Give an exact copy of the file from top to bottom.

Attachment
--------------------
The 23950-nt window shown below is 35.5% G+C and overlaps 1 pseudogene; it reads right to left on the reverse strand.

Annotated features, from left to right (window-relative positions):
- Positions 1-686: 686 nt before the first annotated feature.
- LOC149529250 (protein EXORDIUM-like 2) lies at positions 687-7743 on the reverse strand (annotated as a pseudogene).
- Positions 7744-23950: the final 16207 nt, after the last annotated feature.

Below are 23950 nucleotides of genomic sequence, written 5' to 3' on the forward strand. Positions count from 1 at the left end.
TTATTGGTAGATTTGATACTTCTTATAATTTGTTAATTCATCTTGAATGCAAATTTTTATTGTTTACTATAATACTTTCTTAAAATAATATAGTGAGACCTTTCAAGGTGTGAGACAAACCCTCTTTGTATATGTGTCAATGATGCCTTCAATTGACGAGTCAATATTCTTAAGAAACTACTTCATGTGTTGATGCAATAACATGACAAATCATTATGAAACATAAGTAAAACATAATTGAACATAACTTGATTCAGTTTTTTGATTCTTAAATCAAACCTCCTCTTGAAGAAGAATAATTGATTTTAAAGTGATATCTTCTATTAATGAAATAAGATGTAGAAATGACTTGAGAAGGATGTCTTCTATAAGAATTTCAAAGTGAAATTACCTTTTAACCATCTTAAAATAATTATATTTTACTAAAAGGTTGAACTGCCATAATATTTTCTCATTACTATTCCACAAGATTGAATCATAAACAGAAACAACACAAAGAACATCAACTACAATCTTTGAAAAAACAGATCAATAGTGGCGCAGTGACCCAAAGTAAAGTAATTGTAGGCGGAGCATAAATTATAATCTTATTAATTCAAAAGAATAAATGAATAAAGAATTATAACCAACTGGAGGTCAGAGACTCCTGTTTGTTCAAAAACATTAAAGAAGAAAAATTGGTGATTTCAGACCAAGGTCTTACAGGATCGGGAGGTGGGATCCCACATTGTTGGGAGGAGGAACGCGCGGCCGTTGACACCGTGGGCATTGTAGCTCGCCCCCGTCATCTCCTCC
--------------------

The 23950-nt window shown below is 35.5% G+C and overlaps 1 pseudogene; it reads right to left on the reverse strand.

Annotated features, from left to right (window-relative positions):
- Positions 1-686: 686 nt before the first annotated feature.
- LOC149529250 (protein EXORDIUM-like 2) lies at positions 687-7743 on the reverse strand (annotated as a pseudogene).
- Positions 7744-23950: the final 16207 nt, after the last annotated feature.

Below are 23950 nucleotides of genomic sequence, written 5' to 3' on the forward strand. Positions count from 1 at the left end.
TTATTGGTAGATTTGATACTTCTTATAATTTGTTAATTCATCTTGAATGCAAATTTTTATTGTTTACTATAATACTTTCTTAAAATAATATAGTGAGACCTTTCAAGGTGTGAGACAAACCCTCTTTGTATATGTGTCAATGATGCCTTCAATTGACGAGTCAATATTCTTAAGAAACTACTTCATGTGTTGATGCAATAACATGACAAATCATTATGAAACATAAGTAAAACATAATTGAACATAACTTGATTCAGTTTTTTGATTCTTAAATCAAACCTCCTCTTGAAGAAGAATAATTGATTTTAAAGTGATATCTTCTATTAATGAAATAAGATGTAGAAATGACTTGAGAAGGATGTCTTCTATAAGAATTTCAAAGTGAAATTACCTTTTAACCATCTTAAAATAATTATATTTTACTAAAAGGTTGAACTGCCATAATATTTTCTCATTACTATTCCACAAGATTGAATCATAAACAGAAACAACACAAAGAACATCAACTACAATCTTTGAAAAAACAGATCAATAGTGGCGCAGTGACCCAAAGTAAAGTAATTGTAGGCGGAGCATAAATTATAATCTTATTAATTCAAAAGAATAAATGAATAAAGAATTATAACCAACTGGAGGTCAGAGACTCCTGTTTGTTCAAAAACATTAAAGAAGAAAAATTGGTGATTTCAGACCAAGGTCTTACAGGATCGGGAGGTGGGATCCCACATTGTTGGGAGGAGGAACGCGCGGCCGTTGACACCGTGGGCATTGTAGCTCGCCCCCGTCATCTCCTCC